But wait a minute, you say. This is the era of open source and community software development. Surely there are others who would like to help work on Azure Storage Explorer. Indeed there are, and a number of talented folks have offered to assist. However, we weren't in a good position for that with version 5 because a lot had changed:

• The Microsoft Storage Client library had changed significantly, now up to version 4, with breaking changes.
• The MSI setup project we used for installation is no longer supported in Visual Studio.
• The way local developer storage is accessed has changed in the platform.
• New data centers in China require tools to use a different set of storage service endpoints.
• Even the name of the platform has changed, now known as Microsoft Azure.
• Our source tree had branched and fragmented a bit too much, and some reconciliation was needed.

All of the above amounted to this: we didn't have a very good starting point that would build with modern tools/frameworks or function well with the current cloud platform. I felt we needed a fresh start with an updated code base if we were going to be able to run this well as an open source project.

Azure Storage Explorer version 6
And so, that brings us to Azure Storage Explorer version 6. I've been able to carve out some time here and there, and we now have a good start on a new code base. Enough to release Preview 1, which is now on CodePlex.

These are some of our objectives for Azure Storage Explorer 6:

• A Visual Studio 2013 WPF solution.
• Uses the latest .NET Storage Client Library, v4.0.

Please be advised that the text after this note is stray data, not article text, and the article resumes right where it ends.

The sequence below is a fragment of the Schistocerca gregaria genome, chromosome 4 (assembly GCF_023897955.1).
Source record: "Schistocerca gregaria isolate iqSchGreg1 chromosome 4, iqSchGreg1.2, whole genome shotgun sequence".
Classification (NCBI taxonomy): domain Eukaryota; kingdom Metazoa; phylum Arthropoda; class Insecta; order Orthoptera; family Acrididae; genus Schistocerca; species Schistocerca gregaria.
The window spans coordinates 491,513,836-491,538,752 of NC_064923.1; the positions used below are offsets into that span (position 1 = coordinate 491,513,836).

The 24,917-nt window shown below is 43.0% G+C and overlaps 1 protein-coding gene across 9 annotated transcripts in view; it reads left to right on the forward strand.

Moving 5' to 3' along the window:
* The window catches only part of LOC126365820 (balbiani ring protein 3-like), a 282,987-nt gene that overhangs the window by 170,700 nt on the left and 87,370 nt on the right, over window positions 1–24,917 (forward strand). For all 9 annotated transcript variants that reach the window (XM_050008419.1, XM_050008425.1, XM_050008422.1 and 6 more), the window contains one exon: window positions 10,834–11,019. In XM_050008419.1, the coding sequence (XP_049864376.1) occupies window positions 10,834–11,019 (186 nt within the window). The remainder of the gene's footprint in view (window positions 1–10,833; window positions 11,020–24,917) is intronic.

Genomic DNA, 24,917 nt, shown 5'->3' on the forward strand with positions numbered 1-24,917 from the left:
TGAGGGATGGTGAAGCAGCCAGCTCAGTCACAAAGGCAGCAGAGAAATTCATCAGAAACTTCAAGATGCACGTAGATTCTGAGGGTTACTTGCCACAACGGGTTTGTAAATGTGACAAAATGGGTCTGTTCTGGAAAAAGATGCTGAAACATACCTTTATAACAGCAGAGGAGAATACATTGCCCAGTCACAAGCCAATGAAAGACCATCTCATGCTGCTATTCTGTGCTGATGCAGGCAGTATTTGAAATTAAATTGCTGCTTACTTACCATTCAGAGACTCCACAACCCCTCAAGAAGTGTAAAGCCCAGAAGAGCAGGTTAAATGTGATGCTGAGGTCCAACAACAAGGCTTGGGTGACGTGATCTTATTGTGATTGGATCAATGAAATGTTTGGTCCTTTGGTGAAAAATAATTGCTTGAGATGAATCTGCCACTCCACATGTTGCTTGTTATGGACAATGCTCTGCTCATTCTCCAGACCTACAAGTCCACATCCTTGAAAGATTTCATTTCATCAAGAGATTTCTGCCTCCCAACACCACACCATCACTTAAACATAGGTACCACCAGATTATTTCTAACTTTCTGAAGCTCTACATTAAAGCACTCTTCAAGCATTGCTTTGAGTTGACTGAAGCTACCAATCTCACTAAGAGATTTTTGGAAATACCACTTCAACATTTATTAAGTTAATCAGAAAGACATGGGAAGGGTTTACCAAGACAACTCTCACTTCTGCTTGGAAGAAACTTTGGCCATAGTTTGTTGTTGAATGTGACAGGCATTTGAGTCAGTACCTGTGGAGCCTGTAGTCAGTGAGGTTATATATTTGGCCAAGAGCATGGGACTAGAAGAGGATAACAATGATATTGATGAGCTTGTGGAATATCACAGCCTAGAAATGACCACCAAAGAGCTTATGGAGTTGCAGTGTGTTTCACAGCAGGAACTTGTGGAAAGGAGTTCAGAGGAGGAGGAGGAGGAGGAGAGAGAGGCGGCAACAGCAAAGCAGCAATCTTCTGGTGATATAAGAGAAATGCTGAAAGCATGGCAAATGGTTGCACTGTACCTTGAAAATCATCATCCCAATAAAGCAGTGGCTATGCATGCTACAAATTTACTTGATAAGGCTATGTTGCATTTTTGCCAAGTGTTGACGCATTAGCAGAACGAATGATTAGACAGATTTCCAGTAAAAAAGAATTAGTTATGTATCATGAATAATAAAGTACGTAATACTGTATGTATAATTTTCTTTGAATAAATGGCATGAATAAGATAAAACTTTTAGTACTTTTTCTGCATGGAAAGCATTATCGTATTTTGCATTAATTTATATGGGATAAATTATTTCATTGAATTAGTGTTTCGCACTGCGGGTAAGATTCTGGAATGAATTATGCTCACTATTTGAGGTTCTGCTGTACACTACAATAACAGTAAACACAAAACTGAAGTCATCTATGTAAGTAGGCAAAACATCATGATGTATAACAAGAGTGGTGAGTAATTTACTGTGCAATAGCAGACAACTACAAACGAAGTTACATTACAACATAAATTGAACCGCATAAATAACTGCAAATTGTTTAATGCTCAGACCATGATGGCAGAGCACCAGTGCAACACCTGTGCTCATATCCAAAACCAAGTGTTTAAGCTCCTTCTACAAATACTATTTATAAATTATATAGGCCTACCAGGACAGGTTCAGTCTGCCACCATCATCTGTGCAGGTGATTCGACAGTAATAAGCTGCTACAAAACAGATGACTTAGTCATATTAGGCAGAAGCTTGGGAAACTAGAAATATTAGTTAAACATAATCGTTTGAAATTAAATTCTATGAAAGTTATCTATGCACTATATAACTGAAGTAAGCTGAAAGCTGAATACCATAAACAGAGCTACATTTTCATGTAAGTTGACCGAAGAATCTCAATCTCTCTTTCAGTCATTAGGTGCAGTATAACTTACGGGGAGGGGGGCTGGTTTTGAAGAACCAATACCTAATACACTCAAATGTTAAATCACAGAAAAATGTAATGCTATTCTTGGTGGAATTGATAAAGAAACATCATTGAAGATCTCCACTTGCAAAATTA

• Uses InstallShield LE (included with Visual Studio)
• The WPF solution uses the Task Parallel Library (TPL) to handle asynchronous tasks
• Has an updated user interface.
• Source code online.
• Set up as an open source project to allow for collaborative contributions.
• Updated for the latest cloud platform.
• Supports configurable storage service endpoints, for example to support data centers in China.
• Has support for newer platform features, such as CORS.

A lot of the improvements in version 6 are subtle and have to do with small improvements that add up to a lot of usability. For example, we've previously had Copy Blob operations, but in version 6 you can copy to any container you want, even in another storage account in another data center. You were previously able to edit block blobs, but now you can also edit page blobs.

With this new code base, we're well-poised to take Azure Storage Explorer places. Once we match the basic feature set past versions have provided, we'd like to add some compelling new capabilities and also take advantage of new Microsoft Azure features (stay tuned for details). Most importantly, we can have multiple contributors involved which means my personal availability won't be a bottleneck in keeping the tool maintained.

The just-released Preview 1 supports blob operations only. Table and queue support will be coming in subsequent updates. Should you upgrade to version 6? If some of the pain points mentioned earlier have been affecting you and you don't mind being an early adopter, yes. If you need table or queue support, or prefer not to be on the bleeding edge with new software, then you might to wait for a later update.

In my next post, we'll take a tour of Preview 1.